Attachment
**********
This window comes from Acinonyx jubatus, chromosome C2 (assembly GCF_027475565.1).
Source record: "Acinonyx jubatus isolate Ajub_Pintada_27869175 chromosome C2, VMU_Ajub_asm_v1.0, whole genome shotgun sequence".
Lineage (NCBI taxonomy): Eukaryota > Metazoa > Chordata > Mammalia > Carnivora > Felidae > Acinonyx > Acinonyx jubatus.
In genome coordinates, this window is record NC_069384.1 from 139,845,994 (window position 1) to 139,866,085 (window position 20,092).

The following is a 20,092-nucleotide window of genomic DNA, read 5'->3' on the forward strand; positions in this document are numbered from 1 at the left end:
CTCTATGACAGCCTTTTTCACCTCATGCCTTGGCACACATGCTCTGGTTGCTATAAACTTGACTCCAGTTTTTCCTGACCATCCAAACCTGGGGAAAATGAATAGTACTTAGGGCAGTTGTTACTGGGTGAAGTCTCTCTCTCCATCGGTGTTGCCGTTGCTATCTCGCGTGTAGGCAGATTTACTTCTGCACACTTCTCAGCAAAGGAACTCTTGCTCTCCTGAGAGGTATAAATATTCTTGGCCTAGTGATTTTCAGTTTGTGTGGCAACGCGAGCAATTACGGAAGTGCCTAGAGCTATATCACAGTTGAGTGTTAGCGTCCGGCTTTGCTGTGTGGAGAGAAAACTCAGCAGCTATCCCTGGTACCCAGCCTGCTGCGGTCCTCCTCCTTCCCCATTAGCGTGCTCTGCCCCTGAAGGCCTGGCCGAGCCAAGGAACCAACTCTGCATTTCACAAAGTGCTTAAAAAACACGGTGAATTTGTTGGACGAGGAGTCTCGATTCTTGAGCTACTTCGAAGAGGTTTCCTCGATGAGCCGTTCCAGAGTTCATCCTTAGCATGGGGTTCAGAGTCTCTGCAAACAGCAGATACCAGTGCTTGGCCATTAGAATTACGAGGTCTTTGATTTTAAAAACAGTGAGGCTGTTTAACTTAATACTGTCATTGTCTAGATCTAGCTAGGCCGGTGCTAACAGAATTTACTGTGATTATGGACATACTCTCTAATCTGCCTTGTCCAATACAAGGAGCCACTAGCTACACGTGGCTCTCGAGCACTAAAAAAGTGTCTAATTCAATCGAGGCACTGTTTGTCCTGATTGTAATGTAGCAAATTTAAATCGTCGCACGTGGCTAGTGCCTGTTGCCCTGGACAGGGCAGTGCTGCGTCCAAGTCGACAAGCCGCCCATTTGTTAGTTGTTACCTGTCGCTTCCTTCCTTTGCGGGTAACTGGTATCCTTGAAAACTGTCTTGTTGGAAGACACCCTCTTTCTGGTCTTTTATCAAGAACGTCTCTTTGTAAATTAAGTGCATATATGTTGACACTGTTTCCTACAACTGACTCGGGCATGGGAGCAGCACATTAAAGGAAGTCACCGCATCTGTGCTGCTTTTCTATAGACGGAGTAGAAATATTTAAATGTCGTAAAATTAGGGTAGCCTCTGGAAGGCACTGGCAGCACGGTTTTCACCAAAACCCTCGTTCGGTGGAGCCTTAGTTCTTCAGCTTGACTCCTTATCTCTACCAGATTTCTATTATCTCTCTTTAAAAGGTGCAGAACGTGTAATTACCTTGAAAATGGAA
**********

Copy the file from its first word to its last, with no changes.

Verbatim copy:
This window comes from Acinonyx jubatus, chromosome C2 (assembly GCF_027475565.1).
Source record: "Acinonyx jubatus isolate Ajub_Pintada_27869175 chromosome C2, VMU_Ajub_asm_v1.0, whole genome shotgun sequence".
Lineage (NCBI taxonomy): Eukaryota > Metazoa > Chordata > Mammalia > Carnivora > Felidae > Acinonyx > Acinonyx jubatus.
In genome coordinates, this window is record NC_069384.1 from 139,845,994 (window position 1) to 139,866,085 (window position 20,092).

The following is a 20,092-nucleotide window of genomic DNA, read 5'->3' on the forward strand; positions in this document are numbered from 1 at the left end:
CTCTATGACAGCCTTTTTCACCTCATGCCTTGGCACACATGCTCTGGTTGCTATAAACTTGACTCCAGTTTTTCCTGACCATCCAAACCTGGGGAAAATGAATAGTACTTAGGGCAGTTGTTACTGGGTGAAGTCTCTCTCTCCATCGGTGTTGCCGTTGCTATCTCGCGTGTAGGCAGATTTACTTCTGCACACTTCTCAGCAAAGGAACTCTTGCTCTCCTGAGAGGTATAAATATTCTTGGCCTAGTGATTTTCAGTTTGTGTGGCAACGCGAGCAATTACGGAAGTGCCTAGAGCTATATCACAGTTGAGTGTTAGCGTCCGGCTTTGCTGTGTGGAGAGAAAACTCAGCAGCTATCCCTGGTACCCAGCCTGCTGCGGTCCTCCTCCTTCCCCATTAGCGTGCTCTGCCCCTGAAGGCCTGGCCGAGCCAAGGAACCAACTCTGCATTTCACAAAGTGCTTAAAAAACACGGTGAATTTGTTGGACGAGGAGTCTCGATTCTTGAGCTACTTCGAAGAGGTTTCCTCGATGAGCCGTTCCAGAGTTCATCCTTAGCATGGGGTTCAGAGTCTCTGCAAACAGCAGATACCAGTGCTTGGCCATTAGAATTACGAGGTCTTTGATTTTAAAAACAGTGAGGCTGTTTAACTTAATACTGTCATTGTCTAGATCTAGCTAGGCCGGTGCTAACAGAATTTACTGTGATTATGGACATACTCTCTAATCTGCCTTGTCCAATACAAGGAGCCACTAGCTACACGTGGCTCTCGAGCACTAAAAAAGTGTCTAATTCAATCGAGGCACTGTTTGTCCTGATTGTAATGTAGCAAATTTAAATCGTCGCACGTGGCTAGTGCCTGTTGCCCTGGACAGGGCAGTGCTGCGTCCAAGTCGACAAGCCGCCCATTTGTTAGTTGTTACCTGTCGCTTCCTTCCTTTGCGGGTAACTGGTATCCTTGAAAACTGTCTTGTTGGAAGACACCCTCTTTCTGGTCTTTTATCAAGAACGTCTCTTTGTAAATTAAGTGCATATATGTTGACACTGTTTCCTACAACTGACTCGGGCATGGGAGCAGCACATTAAAGGAAGTCACCGCATCTGTGCTGCTTTTCTATAGACGGAGTAGAAATATTTAAATGTCGTAAAATTAGGGTAGCCTCTGGAAGGCACTGGCAGCACGGTTTTCACCAAAACCCTCGTTCGGTGGAGCCTTAGTTCTTCAGCTTGACTCCTTATCTCTACCAGATTTCTATTATCTCTCTTTAAAAGGTGCAGAACGTGTAATTACCTTGAAAATGGAA